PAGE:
Joint Chiefs Chairman Addresses Air Force Academy Cadets
By Butch Wehry
Special to American Forces Press Service
U.S. AIR FORCE ACADEMY, Colo., Feb. 25, 2005 Two incompatible visions locked in a struggle for hearts and minds pose a special challenge to present and future military leaders, the chairman of the Joint Chiefs of Staff told cadets here Feb. 24.
Air Force Gen. Richard B. Myers, chairman of the Joint Chiefs
of Staff, addresses the U.S. Air Force Academy's 12th Annual National Character
and Leadership Symposium on Feb. 24. Photo by Danny Meyers
(Click photo for screen-resolution image);high-resolution image available.
Air Force Gen. Richard B. Myers spoke extensively to cadets about today's leadership environment during the U.S. Air Force Academy's National Character and Leadership Symposium.
"These are very serious times," Myers said. "There are two incompatible visions out there in the world."
One vision, he said, is known very well: religious tolerance, justice, freedom and hope. "The other vision we know very well is the one espoused by the zealots in this world, the perpetrators of the 9/11 tragedy -- injustice, intolerance, violence, tyranny, terror, fear," said the chairman.
"And those two are opposing, and that's the environment we're in," the general told the cadets. "What it demands is absolute stalwart leadership. We've got to be very strong in these times."
He noted that Islamic extremists have stated it is every Muslim's job to kill Americans. "Now, clearly, not every Muslim believes that, but there are people out there that do believe that," said the chairman. "I think it's pretty clear that if they can get their hands on weapons more devastating than airplanes, they would use them. Your imagination needs to run just a little bit wild before you figure out that that could be quite nasty."
Myers cited his 3-year-old granddaughter, and said leadership holds the key to the kind of world she will live in. "You know what we all want, and what I want for my granddaughter," he said. "I want her to grow up in a place where you are free -- free from things like fear. And that's only going to come true for her, and for your families and friends, and for our allies and everyone on the planet if we have really strong leadership."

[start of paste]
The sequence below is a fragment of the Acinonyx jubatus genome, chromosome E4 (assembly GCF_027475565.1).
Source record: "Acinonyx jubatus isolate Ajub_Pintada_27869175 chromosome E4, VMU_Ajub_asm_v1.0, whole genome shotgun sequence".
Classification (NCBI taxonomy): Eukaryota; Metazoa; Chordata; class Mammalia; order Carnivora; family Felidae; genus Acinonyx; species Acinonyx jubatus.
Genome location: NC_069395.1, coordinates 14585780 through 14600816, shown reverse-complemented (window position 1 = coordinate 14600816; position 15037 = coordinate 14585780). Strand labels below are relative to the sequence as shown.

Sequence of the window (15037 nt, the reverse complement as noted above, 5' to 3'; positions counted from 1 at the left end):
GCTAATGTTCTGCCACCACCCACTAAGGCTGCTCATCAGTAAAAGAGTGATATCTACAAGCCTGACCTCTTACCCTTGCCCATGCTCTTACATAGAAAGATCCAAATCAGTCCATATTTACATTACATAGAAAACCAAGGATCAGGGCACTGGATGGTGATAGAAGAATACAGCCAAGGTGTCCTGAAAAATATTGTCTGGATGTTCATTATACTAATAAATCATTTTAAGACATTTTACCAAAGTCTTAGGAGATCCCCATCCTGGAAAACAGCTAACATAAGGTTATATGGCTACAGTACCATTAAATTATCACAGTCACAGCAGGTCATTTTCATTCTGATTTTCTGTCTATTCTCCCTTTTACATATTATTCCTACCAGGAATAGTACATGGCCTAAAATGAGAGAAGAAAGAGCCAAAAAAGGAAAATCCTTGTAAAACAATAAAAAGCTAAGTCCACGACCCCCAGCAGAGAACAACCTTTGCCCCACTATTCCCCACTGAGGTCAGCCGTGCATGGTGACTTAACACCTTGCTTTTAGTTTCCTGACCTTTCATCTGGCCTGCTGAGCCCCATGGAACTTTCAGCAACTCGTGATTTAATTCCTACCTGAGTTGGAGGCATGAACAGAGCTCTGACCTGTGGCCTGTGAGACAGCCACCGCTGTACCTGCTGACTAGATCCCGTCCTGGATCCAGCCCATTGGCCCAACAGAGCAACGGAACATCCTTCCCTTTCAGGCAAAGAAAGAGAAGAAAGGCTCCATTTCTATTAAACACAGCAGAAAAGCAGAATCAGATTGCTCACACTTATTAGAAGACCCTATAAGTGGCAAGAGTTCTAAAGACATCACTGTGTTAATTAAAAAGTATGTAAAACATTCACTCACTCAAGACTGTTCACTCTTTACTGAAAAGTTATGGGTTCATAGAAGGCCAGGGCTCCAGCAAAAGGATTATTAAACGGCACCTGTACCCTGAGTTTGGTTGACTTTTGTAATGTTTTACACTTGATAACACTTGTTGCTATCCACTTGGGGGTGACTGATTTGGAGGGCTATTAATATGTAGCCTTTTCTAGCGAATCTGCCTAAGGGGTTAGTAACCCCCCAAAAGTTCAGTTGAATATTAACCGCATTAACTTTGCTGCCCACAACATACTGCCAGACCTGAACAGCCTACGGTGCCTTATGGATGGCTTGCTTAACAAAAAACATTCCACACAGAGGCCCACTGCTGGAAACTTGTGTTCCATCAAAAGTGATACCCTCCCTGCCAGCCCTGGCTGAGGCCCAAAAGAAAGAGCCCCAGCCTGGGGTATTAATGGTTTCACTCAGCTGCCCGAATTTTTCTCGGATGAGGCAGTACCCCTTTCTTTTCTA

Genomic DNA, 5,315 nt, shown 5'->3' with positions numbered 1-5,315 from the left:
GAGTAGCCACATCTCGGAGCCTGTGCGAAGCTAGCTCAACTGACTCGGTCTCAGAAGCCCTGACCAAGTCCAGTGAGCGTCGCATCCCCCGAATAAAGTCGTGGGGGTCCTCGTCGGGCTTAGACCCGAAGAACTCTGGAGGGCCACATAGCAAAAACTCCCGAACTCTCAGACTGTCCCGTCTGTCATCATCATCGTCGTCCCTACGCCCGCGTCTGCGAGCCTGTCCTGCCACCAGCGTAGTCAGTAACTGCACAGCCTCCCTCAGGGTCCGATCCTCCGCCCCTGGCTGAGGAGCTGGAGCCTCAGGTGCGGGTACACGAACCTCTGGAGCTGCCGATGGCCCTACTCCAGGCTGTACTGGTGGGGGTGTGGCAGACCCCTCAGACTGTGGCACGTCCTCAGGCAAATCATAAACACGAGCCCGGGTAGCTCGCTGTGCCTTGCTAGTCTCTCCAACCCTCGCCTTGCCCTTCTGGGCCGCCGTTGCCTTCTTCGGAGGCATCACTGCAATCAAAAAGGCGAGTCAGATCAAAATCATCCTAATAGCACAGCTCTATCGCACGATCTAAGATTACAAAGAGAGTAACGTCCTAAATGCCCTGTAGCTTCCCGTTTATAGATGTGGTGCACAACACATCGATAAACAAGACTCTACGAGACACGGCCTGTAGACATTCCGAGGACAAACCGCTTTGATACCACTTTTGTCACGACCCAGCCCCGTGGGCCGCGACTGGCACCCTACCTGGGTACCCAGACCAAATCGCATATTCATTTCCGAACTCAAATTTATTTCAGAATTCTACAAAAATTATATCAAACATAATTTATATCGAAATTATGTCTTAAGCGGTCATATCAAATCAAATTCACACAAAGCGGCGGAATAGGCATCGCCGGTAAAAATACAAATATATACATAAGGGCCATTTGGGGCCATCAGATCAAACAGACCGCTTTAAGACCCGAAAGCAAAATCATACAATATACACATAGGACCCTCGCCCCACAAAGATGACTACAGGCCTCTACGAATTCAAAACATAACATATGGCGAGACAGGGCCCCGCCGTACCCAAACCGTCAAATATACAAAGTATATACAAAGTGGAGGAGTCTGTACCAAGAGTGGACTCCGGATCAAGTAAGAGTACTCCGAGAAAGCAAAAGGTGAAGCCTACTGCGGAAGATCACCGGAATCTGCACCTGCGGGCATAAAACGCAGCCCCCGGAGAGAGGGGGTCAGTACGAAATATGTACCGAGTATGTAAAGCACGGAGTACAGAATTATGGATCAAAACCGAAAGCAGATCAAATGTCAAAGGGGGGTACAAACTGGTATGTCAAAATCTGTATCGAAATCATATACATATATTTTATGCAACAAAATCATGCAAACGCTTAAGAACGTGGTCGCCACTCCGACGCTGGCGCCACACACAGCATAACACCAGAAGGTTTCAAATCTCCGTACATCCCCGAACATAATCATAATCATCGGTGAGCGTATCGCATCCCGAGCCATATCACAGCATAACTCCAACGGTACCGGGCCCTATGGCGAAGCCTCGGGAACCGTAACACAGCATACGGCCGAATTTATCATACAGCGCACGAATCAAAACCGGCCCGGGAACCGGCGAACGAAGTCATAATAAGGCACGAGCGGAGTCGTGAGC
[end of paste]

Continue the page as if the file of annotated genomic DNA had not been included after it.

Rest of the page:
The chairman told cadets and others in Arnold Hall that future leadership is going to have to be agile, yet flexible qualities he illustrated with an anecdote from Iraq.
"A lieutenant colonel and his troops were at the site of one of the holiest places in Islam," Myers said. "He was confronted by an angry crowd. He immediately told his men to point their rifles at the ground.
"I said, 'Why did you do that?'" the general continued. "He said, 'Well, they obviously thought that we were dishonoring the place by coming here, and so we showed them respect, and it probably saved lots of lives.' I bet the doctrine didn't say to do that, but that's agile leadership."
Myers told the cadets of an Army lieutenant who grew as a leader in Iraq. "He said, 'You know, I came over here to fight in Iraq, but I found out that we're involved in a lot more than just fighting,'" said the general. "He said, 'We can help the Iraqi people in so many different ways. I've come to realize that I'm a soldier and a leader, and somewhere down the line I am an artilleryman.'"
Innovation will be a key to future leadership, the nation's top military officer told the cadets, but he added that one quality still stands out as the most important for any leader.
"If there's one trait that I think is important for anyone in the military, and I think it's important for any walk of life, it's integrity," Myers said. "It's particularly important in the military, because we count on each other for our well-being. We work together as a team; it's always teamwork. If somebody doesn't think you have integrity, you're no use to the team, and you'll be asked to leave, and you will not be effective."
The chairman told the cadets he was once on a board to select students to attend a weapons school when he was handed a letter from a senior official wanting an individual to be selected. The board was supposed to be immune from the "good old boy network," he said.
"So I went for a cup of coffee to think about it for a minute," the chairman said. "Then I told my wing commander, 'Hey, I'm down here on this board, and I got this input that I don't think is permissible.' So you make decisions," he said.
"In my life," the general continued, "this would have been a pretty important person not to irritate. I got together with the colonel in charge, and we decided the board could not enter this letter and we'd see how it came out. Well, it came out the way you would suspect: The individual did not make it on this list."
Myers told the 2,000 cadets they can expect to face similar dilemmas that will put their integrity to the test. And he said it wouldn't always be comfortable to maintain their integrity.
"I didn't know exactly what to say," the general said about the selection board incident. "You've all been confronted with that sort of situation." He said he called the senior official, and an "unpleasant" phone talk followed.
"Life goes on," Myers said. "My guess is that you'll have many more opportunities to make those judgments."
(Butch Wehry is assigned to U.S. Air Force Academy public affairs.)